Why is the State of the Union always ‘strong’?
Religion & Liberty Online

Why is the State of the Union always ‘strong’?

I have a can’t miss prediction: tonight, when President Trump gives his first State of the Union address, he will describe the state of the union as “strong.” (I’ve made this prediction on this blog the past several years, so I’m hoping for a quadfecta of prescience tonight.)

Admittedly, predicting that the state of our union will be described as “strong” is about as safe a bet as you can make when it comes to politics. Over the last hundred years presidents have described the State of the Union (SOTU) in various ways — Good (Truman), Sound (Carter), Not Good (Ford). But it was Ronald Reagan who started the “strong” trend in 1983 by referring to the SOTU as “Strong, but the economy is troubled.” Since 1983, “strong” has been used to refer to the SOTU in 29 addresses.

Here is how the state of the Union has been described over the past hundred years:

2016: Strong (Obama)
2015: Strong (Obama)
2014: Strong (Obama)
2013: Stronger (Obama)
2012: Strong (Obama)
2011: Strong (Obama)
2010: Strong (Obama)
2009: Stronger than before (Obama)
2008: Strong (Bush)
2007: Strong (Bush)
2006: Strong (Bush)
2005: Confident and Strong (Bush)
2004: Confident and Strong (Bush)
2003: Strong (Bush)
2002: Never been stronger (Bush)
2001: Strong (Bush)
2000: Strongest it has ever been (Clinton)
1999: Strong (Clinton)
1998: Strong (Clinton)
1997: Strong (Clinton)
1996: Strong (Clinton)
1995: Stronger than it was two years ago (Clinton)
1994: Growing stronger but it must be stronger still (Clinton)
1991-92: [Status of the SOTU not specified] (Bush I)
1990: Sound and strong (Bush I)
1988: Strong, prosperous, at peace, and free (Reagan)
1987: [No status of the SOTU specified] (Reagan)
1986: Stronger than a year ago and growing stronger each day (Reagan)
1985: Stronger, freer, and more secure than before (Reagan)
1984: Much improved (Reagan)
1983: Strong, but the economy is troubled (Reagan)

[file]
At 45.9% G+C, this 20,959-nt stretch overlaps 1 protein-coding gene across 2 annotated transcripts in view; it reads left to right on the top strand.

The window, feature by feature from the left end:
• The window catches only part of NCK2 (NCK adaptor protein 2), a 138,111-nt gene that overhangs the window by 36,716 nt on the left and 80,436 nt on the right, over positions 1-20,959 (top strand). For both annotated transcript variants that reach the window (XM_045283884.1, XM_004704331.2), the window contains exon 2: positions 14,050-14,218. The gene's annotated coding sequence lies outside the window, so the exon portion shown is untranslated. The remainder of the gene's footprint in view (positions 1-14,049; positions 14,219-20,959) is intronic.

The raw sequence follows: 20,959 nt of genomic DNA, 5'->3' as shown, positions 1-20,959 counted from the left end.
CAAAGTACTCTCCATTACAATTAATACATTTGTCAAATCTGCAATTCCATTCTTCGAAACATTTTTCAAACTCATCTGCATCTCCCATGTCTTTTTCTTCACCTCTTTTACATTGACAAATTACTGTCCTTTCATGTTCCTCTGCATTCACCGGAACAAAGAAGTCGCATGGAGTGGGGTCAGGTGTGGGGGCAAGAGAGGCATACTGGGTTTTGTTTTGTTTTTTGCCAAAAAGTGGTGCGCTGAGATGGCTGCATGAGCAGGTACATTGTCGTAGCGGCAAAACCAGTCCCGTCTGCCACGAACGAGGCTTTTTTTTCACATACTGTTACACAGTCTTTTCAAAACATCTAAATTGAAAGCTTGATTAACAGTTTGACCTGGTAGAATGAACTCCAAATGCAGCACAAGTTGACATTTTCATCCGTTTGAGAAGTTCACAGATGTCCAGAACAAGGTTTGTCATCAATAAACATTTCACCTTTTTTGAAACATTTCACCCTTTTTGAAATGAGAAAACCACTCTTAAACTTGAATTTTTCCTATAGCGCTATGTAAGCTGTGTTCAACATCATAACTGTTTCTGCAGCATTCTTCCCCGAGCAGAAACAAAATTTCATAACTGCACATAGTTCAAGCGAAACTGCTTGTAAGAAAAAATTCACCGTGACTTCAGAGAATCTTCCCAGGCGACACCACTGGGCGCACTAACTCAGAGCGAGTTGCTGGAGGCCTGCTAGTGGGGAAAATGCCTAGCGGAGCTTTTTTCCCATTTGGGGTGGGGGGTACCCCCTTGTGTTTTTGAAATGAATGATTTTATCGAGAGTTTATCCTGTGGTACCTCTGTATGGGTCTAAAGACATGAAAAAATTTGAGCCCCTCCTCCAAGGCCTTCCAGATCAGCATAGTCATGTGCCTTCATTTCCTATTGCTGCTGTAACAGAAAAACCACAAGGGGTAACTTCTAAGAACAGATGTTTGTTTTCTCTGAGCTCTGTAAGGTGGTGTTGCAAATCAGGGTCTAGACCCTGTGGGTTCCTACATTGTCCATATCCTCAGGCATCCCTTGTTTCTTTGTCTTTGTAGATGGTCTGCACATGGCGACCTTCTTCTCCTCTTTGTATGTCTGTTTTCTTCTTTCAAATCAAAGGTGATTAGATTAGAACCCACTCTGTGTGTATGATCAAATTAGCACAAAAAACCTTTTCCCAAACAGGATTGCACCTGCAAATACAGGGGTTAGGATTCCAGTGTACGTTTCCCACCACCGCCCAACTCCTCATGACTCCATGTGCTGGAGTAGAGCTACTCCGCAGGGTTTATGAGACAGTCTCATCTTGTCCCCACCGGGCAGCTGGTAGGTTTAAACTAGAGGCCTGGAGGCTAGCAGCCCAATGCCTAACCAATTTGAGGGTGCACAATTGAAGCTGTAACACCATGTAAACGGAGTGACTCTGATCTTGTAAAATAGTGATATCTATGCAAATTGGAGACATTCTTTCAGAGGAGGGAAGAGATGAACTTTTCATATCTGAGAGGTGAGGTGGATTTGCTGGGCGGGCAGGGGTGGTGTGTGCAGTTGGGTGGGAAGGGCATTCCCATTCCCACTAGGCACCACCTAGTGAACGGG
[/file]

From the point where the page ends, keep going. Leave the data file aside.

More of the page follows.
1982: [No status of the SOTU specified] (Reagan)
1981: Sound (Carter)
1980: Depends on the state of the world (Carter)
1979: Sound (Carter)
1978: Sound (Carter)
1977: Good (Ford)
1976: Better–in many ways a lot better–but still not good enough (Ford)
1975: Not Good (Ford)
1974: At peace with every nation of the world (Nixon)
1973: Sound, and full of promise (Nixon)
1969-1972: [No status of the SOTU specified] (Johnson, Nixon)
1968: Challenged (Johnson)
1966-67: [No status of the SOTU specified] (Johnson)
1965: Depends, in large measure, upon the state of the world (Johnson)
1950-1964: [No status of the SOTU specified] (Truman, Eisenhower, Kennedy, Johnson)
1949: Good (Truman)
1948: Reflects the changing nature of the modern world (Truman)
1928-47: [No status of the SOTU specified] (Coolidge, Hoover, FDR, Truman)
1927: In general is good (Coolidge)
1926: One of general peace and prosperity (Coolidge)
1925: One of progress and prosperity (Coolidge)
1913-24: [No status of the SOTU specified] (Wilson, Harding, Coolidge)

Note: Speeches given in 1989, 1993, 2001, 2009, and 2017 were not technically “State of the Union” addresses, which start a year after presidents have been in office.

Joe Carter

Joe Carter is a Senior Editor at the Acton Institute. Joe also serves as an editor at the The Gospel Coalition, a communications specialist for the Ethics and Religious Liberty Commission of the Southern Baptist Convention, and as an adjunct professor of journalism at Patrick Henry College. He is the editor of the NIV Lifehacks Bible and co-author of How to Argue like Jesus: Learning Persuasion from History's Greatest Communicator (Crossway).